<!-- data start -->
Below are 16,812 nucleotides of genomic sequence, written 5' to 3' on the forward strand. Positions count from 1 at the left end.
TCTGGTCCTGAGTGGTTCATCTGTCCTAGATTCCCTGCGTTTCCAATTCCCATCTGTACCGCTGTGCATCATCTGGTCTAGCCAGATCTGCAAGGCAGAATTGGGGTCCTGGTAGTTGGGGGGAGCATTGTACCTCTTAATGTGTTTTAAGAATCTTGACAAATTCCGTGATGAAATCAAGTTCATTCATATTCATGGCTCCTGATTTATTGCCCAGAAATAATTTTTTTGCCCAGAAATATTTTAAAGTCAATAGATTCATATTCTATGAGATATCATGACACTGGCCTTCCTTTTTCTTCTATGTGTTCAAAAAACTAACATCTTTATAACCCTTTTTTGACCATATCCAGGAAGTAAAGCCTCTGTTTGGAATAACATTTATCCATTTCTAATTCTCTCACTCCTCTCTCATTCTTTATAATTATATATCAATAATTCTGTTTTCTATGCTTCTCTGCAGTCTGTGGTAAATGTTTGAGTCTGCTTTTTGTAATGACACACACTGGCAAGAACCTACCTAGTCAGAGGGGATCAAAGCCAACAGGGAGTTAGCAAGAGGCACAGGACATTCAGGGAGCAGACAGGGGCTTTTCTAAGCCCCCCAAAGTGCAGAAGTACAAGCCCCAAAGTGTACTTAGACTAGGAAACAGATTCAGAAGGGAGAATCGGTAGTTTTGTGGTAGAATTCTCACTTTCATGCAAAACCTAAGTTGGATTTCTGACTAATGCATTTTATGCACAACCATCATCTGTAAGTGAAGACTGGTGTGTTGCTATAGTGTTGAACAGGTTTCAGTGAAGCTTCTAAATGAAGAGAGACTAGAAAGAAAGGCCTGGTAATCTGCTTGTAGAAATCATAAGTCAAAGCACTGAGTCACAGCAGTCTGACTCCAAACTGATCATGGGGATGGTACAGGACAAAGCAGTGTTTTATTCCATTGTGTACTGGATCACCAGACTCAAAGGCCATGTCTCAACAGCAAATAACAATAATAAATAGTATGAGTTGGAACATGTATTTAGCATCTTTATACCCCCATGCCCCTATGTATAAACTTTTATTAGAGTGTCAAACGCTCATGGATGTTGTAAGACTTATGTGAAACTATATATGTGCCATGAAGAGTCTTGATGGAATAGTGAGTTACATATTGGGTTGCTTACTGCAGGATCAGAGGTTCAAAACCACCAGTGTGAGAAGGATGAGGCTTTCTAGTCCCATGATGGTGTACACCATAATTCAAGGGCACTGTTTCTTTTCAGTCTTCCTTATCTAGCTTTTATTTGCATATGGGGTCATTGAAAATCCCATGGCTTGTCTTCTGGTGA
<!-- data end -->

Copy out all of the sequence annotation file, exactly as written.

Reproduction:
Below are 16,812 nucleotides of genomic sequence, written 5' to 3' on the forward strand. Positions count from 1 at the left end.
TCTGGTCCTGAGTGGTTCATCTGTCCTAGATTCCCTGCGTTTCCAATTCCCATCTGTACCGCTGTGCATCATCTGGTCTAGCCAGATCTGCAAGGCAGAATTGGGGTCCTGGTAGTTGGGGGGAGCATTGTACCTCTTAATGTGTTTTAAGAATCTTGACAAATTCCGTGATGAAATCAAGTTCATTCATATTCATGGCTCCTGATTTATTGCCCAGAAATAATTTTTTTGCCCAGAAATATTTTAAAGTCAATAGATTCATATTCTATGAGATATCATGACACTGGCCTTCCTTTTTCTTCTATGTGTTCAAAAAACTAACATCTTTATAACCCTTTTTTGACCATATCCAGGAAGTAAAGCCTCTGTTTGGAATAACATTTATCCATTTCTAATTCTCTCACTCCTCTCTCATTCTTTATAATTATATATCAATAATTCTGTTTTCTATGCTTCTCTGCAGTCTGTGGTAAATGTTTGAGTCTGCTTTTTGTAATGACACACACTGGCAAGAACCTACCTAGTCAGAGGGGATCAAAGCCAACAGGGAGTTAGCAAGAGGCACAGGACATTCAGGGAGCAGACAGGGGCTTTTCTAAGCCCCCCAAAGTGCAGAAGTACAAGCCCCAAAGTGTACTTAGACTAGGAAACAGATTCAGAAGGGAGAATCGGTAGTTTTGTGGTAGAATTCTCACTTTCATGCAAAACCTAAGTTGGATTTCTGACTAATGCATTTTATGCACAACCATCATCTGTAAGTGAAGACTGGTGTGTTGCTATAGTGTTGAACAGGTTTCAGTGAAGCTTCTAAATGAAGAGAGACTAGAAAGAAAGGCCTGGTAATCTGCTTGTAGAAATCATAAGTCAAAGCACTGAGTCACAGCAGTCTGACTCCAAACTGATCATGGGGATGGTACAGGACAAAGCAGTGTTTTATTCCATTGTGTACTGGATCACCAGACTCAAAGGCCATGTCTCAACAGCAAATAACAATAATAAATAGTATGAGTTGGAACATGTATTTAGCATCTTTATACCCCCATGCCCCTATGTATAAACTTTTATTAGAGTGTCAAACGCTCATGGATGTTGTAAGACTTATGTGAAACTATATATGTGCCATGAAGAGTCTTGATGGAATAGTGAGTTACATATTGGGTTGCTTACTGCAGGATCAGAGGTTCAAAACCACCAGTGTGAGAAGGATGAGGCTTTCTAGTCCCATGATGGTGTACACCATAATTCAAGGGCACTGTTTCTTTTCAGTCTTCCTTATCTAGCTTTTATTTGCATATGGGGTCATTGAAAATCCCATGGCTTGTCTTCTGGTGA